Review: The Vincent Boys by Abbi Glines

Title: The Vincent Boys (#1)
Author: Abbi Glines
Published: February 13, 2012
Pages: 288
Series: yes (second installment out)
Source: purchased
Good to know: some explicit inappropriate content for younger readers

Amazon Summary: Being the good girl isn’t all it’s cracked up to be. Ashton Gray has grown weary of playing the part to please her parents, and to be worthy of the town’s prince charming, Sawyer Vincent. Maybe That’s why she’s found herself spending time with Sawyer’s cousin, Beau, while he’s away for the summer camping with his family. Beau is nothing like her perfect boyfriend. He’s the sexiest guy she’s ever seen, dangerous in ways she’s only day dreamed about, and the one guy she should stay away from.
Beau never envied Sawyer his loving parents, his big nice home, or his position as quarterback. He loves him like a brother. Which is why he’s tried everything in his power to keep his distance from Sawyer’s girlfriend. Even if he has loved her since the age of five, Ashton is Sawyer’s girl, so therefore she’s off limits. But when Sawyer leaves for the summer, Ashton, the one girl Beau would move Heaven and Earth for, decides she wants to get into trouble. Stabbing the one person who’s always accepted him and stood by him in the back, is the cost of finally holding Ashton Gray in his arms. Is she worth losing his cousin over?…. Hell Yeah.

Honestly, I’ve been coming back to this review, not being entirely happy with it. When reading ‘The Vincent Boys’ I wanted to like it more than I ultimately did. It’s an all-around good book - simple storyline, okay characters - but there was just something that irked me.

Without hesitation it was the infidelity. It probably occurs much more in YA books than you acknowledge (usually just a kiss) but for me it was a first that the protagonist was the one doing all the cheating. And so guiltlessly.

I just didn’t found it believable that Ashton and Beau hadn’t spoken or acknowledged each other for so long, even going to school together and having the same classes, but suddenly couldn’t resist each other for the life of them.

I liked that there wasn’t any lazy reading for 50 pages, the story immediately starts off. On the other hand, it also instantly goes into the wrong kind of action making it so much harder to approve of Ashton and Beau. What really bothered me was how snap-your-fingers easy it was for Ashton to go there. I wanted to just burst out at her, "Girl, wake up! Come to your senses!" We’re talking, the second time they ever hang out in a couple of years, she “unconciously” makes a move on him. She just has no mental resistance or reality over crossing lines at all.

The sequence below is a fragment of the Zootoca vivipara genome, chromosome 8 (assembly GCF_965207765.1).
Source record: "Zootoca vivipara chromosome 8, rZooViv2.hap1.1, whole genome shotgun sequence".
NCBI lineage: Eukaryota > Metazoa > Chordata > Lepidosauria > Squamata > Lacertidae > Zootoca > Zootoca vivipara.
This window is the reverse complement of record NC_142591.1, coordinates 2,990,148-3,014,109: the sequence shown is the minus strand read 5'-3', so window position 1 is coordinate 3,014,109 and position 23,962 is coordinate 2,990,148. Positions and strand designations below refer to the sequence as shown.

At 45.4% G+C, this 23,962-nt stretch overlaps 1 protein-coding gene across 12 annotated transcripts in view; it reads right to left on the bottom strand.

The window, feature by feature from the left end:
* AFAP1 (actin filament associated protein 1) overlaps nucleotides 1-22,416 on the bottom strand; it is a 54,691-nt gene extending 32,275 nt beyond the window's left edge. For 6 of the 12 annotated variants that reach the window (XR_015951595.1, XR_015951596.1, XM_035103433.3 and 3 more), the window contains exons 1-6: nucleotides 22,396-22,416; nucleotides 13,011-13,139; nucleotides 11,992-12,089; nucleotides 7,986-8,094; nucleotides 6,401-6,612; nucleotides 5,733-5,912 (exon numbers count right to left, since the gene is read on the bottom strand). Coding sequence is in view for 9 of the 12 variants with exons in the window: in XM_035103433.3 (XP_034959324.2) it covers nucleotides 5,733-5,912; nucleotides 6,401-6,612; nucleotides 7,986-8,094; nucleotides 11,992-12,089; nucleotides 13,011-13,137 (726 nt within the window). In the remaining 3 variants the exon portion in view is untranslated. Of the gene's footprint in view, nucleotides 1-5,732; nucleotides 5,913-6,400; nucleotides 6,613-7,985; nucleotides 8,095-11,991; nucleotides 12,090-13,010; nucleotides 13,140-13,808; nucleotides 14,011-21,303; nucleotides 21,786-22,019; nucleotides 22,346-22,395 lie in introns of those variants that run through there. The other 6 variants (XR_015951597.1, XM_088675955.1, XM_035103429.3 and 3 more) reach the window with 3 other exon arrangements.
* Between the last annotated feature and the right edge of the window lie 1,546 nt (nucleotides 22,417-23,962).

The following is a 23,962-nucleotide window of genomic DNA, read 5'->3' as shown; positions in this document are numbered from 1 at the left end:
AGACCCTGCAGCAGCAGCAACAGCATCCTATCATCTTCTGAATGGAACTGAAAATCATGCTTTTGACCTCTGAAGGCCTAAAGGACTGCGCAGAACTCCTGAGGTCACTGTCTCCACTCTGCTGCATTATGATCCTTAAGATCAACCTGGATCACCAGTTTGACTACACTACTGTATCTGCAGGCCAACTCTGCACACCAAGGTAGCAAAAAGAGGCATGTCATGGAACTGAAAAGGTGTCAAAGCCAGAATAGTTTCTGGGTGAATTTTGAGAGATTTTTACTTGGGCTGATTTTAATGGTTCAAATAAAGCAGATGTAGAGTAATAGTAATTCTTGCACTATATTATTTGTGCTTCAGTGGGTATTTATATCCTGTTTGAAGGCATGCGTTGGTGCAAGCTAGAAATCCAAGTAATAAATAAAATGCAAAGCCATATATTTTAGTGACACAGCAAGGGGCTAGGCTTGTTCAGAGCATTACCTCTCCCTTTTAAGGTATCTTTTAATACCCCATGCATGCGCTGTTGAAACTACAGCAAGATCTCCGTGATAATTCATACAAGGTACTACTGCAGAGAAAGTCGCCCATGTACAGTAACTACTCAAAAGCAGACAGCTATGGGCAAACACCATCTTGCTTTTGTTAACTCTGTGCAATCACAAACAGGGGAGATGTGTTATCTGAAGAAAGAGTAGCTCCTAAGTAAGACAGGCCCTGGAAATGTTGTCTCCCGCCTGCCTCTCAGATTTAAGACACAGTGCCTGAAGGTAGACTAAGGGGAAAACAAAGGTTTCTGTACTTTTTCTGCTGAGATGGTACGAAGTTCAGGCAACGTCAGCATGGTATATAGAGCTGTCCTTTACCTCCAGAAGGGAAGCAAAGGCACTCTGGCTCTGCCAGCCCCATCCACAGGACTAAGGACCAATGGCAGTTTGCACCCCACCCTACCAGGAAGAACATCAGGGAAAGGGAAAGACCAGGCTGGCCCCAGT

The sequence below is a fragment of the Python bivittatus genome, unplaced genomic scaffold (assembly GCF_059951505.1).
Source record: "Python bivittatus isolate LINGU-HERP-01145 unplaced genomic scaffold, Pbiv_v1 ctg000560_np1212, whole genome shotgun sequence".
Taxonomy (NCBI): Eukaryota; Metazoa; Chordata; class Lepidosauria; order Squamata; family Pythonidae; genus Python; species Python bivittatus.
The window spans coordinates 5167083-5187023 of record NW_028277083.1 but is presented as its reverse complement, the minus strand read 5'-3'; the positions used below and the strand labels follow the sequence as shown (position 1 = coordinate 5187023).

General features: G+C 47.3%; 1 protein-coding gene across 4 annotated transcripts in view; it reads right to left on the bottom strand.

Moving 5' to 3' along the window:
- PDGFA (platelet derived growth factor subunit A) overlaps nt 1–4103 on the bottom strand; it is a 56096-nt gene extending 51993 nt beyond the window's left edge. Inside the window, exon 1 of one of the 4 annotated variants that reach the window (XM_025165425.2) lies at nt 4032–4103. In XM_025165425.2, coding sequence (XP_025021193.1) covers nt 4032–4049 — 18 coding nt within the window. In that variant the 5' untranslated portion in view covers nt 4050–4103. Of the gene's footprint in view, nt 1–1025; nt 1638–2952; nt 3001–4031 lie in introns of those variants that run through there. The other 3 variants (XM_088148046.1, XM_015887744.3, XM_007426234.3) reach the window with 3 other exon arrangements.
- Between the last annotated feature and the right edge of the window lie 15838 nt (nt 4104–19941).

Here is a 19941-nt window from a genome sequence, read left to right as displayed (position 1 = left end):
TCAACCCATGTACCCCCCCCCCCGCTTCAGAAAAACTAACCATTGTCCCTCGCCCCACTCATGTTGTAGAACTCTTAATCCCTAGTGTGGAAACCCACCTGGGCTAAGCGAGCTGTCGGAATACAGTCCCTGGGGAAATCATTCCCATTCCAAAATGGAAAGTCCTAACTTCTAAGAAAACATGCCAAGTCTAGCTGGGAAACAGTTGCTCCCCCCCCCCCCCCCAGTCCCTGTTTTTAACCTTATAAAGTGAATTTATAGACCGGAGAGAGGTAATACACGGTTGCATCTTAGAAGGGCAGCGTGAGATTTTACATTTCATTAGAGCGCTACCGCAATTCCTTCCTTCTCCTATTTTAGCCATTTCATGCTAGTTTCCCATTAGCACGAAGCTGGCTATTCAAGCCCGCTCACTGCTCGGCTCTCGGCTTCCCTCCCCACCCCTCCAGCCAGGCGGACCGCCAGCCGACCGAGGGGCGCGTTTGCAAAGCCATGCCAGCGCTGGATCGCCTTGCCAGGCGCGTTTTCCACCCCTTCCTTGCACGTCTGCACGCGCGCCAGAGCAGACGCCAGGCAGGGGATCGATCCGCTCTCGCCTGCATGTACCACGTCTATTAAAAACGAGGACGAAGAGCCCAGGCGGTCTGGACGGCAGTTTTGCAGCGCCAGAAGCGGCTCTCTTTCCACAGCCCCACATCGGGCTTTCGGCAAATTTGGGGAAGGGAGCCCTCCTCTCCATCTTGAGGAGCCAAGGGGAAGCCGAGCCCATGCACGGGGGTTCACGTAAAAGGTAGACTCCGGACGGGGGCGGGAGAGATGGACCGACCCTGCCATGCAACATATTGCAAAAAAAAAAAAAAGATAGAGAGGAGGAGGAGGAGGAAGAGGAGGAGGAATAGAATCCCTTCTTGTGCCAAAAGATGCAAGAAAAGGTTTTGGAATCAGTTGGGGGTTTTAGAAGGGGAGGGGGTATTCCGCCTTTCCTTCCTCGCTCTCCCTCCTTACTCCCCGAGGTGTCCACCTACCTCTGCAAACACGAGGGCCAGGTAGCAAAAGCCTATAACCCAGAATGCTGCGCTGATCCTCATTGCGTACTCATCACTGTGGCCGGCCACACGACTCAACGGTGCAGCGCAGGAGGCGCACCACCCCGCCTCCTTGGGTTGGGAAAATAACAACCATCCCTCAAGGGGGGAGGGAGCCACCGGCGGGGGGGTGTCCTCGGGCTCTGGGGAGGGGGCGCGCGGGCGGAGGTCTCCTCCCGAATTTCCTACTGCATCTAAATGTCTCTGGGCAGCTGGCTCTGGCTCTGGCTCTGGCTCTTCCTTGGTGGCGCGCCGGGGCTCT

I would’ve preferred having Ashton and Beau start by slowly spend more time together, being friends - having the thought of them grow on the reader before jumping into the deep end right away. So, as I’m sure has come across, I had a hard time liking Ashton and Beau. I might’ve even liked Ashton less than Beau, just because less was expected of him.

Sawyer I felt sorry for, he really did come across as a good guy and I was a little disappointed he was pushed into a certain frame, ending up having tried changing Ashton in their relationship. I found myself hoping Glines wouldn’t go trying to put down his character to rise Beau. I was at least glad he had a chance of showing himself and have a say.

The cover of ‘The Vincent Boys’ certainly caught my attention. The plotline wasn’t original or impressive but still enjoyable.

I’m thrilled to learn that 1) there’s a sequel 2) that comes out in June and will be about Sawyer trying to win Ashton back. I think the fact that ‘The Vincent Boys’ has a sequel upgrades the book and I’ll be on the lookout for the second one.


No comments:

Post a Comment

Note: Only a member of this blog may post a comment.